BEIJING: Fragrant to some, repulsive to others. China’s love for durian has skyrocketed in recent years, and the “king of fruit” is now used to flavour products from yoghurt to cheese and coffee.
But while the import market in the country is currently dominated by Thailand, Malaysia also wants a slice of the pie.
He Guofei, 27, who runs a fruit shop in a residential neighbourhood in Beijing, told Channel NewsAsia he is not a big fan of durian – but that this has not stopped him from learning how to pick out a good-quality one based on just its smell.
The sheer volume of durian sales – three cartons every day – means he has no choice but to get up close to the thorny fruit.
“When a good batch of durians arrives, we will send out a message on WeChat telling customers we have new stock and ask if they would like some and we can deliver it to them,” said He.
But it is not just the whole fruit itself that the Chinese want to get their hands on.
There has been an increasing number of shops selling durian-related food items in Beijing in recent years.
Simon Sun, who has a job in IT, opened one such shop in the city’s central business district about a year ago, when he saw the potential of the Chinese market.
Selling novelty items like roasted durian, durian egg tarts and even durian cheese, he said sales have taken off and the shop has become a bit of an Internet hit.
He said he uses mainly durians from Thailand, which make up the bulk of durians that China imports.
Whole fresh durians from Malaysia are locked out of the Chinese market for now because of the risk of pests being transported along with the fruit. Only durians in pulp, frozen or chilled form are allowed.
However, businesses said there are ways to get the frozen whole fruit into the country via other cities.
Malaysian politicians, however, continue to seek official access for their durian exports to China because of soaring demand.
If durian diplomacy prevails, approval for whole-fruit imports from Malaysia could happen within a year.
“If this really happens, I will run faster than a rabbit,” said Sun, who added that he is already making preparations.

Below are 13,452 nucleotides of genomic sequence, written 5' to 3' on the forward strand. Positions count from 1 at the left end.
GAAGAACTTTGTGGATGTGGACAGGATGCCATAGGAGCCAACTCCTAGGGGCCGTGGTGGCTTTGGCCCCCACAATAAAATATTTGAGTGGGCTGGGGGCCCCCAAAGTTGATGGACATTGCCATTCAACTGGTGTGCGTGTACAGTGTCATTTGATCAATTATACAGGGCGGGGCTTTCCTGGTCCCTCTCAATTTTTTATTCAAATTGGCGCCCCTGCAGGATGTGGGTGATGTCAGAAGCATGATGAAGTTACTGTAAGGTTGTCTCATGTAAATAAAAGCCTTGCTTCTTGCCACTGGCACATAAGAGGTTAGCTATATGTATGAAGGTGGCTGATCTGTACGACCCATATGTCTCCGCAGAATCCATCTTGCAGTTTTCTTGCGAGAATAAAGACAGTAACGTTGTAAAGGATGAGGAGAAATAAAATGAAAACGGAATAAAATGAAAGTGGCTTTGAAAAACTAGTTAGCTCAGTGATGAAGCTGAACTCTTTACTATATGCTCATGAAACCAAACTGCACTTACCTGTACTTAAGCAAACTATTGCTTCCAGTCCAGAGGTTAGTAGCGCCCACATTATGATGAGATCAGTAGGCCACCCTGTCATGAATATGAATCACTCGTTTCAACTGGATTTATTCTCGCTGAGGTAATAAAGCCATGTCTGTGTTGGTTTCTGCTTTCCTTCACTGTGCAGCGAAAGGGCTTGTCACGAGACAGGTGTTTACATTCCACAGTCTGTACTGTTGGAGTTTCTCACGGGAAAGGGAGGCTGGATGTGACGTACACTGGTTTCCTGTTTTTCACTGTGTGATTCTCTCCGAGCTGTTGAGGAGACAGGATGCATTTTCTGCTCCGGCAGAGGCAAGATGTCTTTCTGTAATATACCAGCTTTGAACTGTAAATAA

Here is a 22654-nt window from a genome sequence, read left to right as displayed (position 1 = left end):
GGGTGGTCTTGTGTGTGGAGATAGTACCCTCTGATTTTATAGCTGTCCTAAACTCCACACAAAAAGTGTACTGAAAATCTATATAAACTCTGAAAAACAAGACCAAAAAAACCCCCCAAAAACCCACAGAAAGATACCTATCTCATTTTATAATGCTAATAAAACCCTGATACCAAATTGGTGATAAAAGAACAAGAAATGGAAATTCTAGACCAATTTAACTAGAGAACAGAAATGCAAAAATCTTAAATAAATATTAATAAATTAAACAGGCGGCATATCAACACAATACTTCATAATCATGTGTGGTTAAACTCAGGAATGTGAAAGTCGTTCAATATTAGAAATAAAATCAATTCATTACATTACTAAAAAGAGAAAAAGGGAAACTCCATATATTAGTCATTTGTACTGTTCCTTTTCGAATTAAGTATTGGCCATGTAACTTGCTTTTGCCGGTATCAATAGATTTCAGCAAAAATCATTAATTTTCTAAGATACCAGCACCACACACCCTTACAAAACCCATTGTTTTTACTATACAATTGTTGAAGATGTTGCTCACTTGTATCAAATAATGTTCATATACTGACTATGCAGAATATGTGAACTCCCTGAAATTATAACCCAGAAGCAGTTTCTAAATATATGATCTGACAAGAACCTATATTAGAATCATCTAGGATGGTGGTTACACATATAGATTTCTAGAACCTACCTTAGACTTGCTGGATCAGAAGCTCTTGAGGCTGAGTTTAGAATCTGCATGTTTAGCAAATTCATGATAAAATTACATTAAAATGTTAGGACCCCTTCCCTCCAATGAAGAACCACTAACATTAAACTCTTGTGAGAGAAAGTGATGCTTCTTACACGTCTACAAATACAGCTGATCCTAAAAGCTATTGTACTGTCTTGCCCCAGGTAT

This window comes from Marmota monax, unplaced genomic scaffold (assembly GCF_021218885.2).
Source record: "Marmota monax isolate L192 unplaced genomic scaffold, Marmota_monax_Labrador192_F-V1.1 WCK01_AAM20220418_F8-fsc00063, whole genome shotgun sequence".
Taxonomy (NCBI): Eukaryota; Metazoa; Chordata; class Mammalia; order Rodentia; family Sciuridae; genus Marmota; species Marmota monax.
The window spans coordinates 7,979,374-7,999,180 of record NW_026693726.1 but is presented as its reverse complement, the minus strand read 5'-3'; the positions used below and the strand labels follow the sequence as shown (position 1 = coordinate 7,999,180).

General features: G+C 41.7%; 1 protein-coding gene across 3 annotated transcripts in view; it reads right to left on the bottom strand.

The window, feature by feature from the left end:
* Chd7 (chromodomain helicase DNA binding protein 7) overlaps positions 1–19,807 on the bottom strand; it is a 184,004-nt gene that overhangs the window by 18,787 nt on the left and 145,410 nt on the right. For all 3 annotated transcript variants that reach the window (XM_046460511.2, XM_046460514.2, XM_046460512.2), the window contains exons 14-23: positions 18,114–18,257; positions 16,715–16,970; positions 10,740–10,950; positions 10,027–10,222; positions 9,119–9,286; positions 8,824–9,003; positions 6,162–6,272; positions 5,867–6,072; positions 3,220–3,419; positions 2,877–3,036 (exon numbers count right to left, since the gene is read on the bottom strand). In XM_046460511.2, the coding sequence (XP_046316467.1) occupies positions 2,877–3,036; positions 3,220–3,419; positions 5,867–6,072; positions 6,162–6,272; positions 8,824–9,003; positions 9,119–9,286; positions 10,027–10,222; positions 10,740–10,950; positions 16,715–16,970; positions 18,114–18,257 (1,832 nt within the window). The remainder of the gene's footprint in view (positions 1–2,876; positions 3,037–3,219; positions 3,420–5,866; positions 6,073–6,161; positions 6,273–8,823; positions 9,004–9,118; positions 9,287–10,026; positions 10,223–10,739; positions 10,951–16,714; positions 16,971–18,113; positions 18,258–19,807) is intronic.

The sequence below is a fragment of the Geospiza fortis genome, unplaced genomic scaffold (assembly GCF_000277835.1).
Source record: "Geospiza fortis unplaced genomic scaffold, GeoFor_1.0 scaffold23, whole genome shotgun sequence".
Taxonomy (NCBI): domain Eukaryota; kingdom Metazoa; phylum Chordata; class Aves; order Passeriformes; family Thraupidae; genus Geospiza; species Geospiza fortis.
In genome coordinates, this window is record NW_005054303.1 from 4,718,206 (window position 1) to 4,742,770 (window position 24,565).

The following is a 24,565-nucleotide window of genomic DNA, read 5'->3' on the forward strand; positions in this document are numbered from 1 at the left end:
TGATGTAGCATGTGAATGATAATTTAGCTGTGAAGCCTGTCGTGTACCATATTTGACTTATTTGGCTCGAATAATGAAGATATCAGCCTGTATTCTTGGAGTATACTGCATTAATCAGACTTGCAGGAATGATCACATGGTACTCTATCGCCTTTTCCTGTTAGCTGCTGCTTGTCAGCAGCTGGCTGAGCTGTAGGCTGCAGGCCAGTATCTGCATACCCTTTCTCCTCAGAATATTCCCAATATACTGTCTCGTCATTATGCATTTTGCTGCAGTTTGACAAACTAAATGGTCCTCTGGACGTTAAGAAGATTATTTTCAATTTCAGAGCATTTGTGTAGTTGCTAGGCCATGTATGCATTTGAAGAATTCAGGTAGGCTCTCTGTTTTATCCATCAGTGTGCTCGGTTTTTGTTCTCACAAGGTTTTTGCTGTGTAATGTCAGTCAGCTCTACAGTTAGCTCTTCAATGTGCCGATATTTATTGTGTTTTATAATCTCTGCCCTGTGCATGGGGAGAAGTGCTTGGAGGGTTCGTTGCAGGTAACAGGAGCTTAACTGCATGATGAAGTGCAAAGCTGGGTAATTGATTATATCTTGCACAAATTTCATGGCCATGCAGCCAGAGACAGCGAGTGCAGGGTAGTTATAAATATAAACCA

The 35-year-old told Channel NewsAsia that while his current shop may be a franchise, he intends to give it up after starting his own company and brand last month.
“Our focus is similarly on durians and its related products, as well as other fruit from Southeast Asia,” said Sun.
“We are looking into partnerships with supermarkets, housing estates and online apps as well.”
More Malaysian imports could mean durian prices falling in China.
Currently, the Malaysian variety could come with a hefty price tag. Sun told Channel NewsAsia that customers have paid up to US$150 for a frozen whole Mao Shan Wang durian weighing about 1.5kg.
By comparison, a Thai durian could cost around US$45.
“Durian has a unique taste and it’s very rich. After eating it, you kind of crave it,” said Chinese national Yang Yang, who added that she is willing to pay to feed her durian indulgence.
“I have durian about once a week. I would often buy a large durian and can finish it in two days,” added 25-year-old Roxanne Zhou.
The spike in popularity of durians could partly be due to more Chinese nationals travelling to Southeast Asia, according to Tan Heng Hong, APAC food and drink analyst at market research firm Mintel.
However he noted that besides the durian, other distinctively Southeast Asian products could potentially also end up making huge waves in the world’s second-largest economy.
“When you visit a country, you probably will have developed a taste for the local food, so when you go home you start to yearn for snacks and drinks that you have tasted abroad,” said Tan.
“We see that a lot of businesses are catering to this market at the moment.”
He stressed, however, there are still vast challenges.
For example, onerous Chinese regulations and the language barrier are all obstacles that businesses need to overcome, before Southeast Asian products can become king in China.
Source: Channel News Asia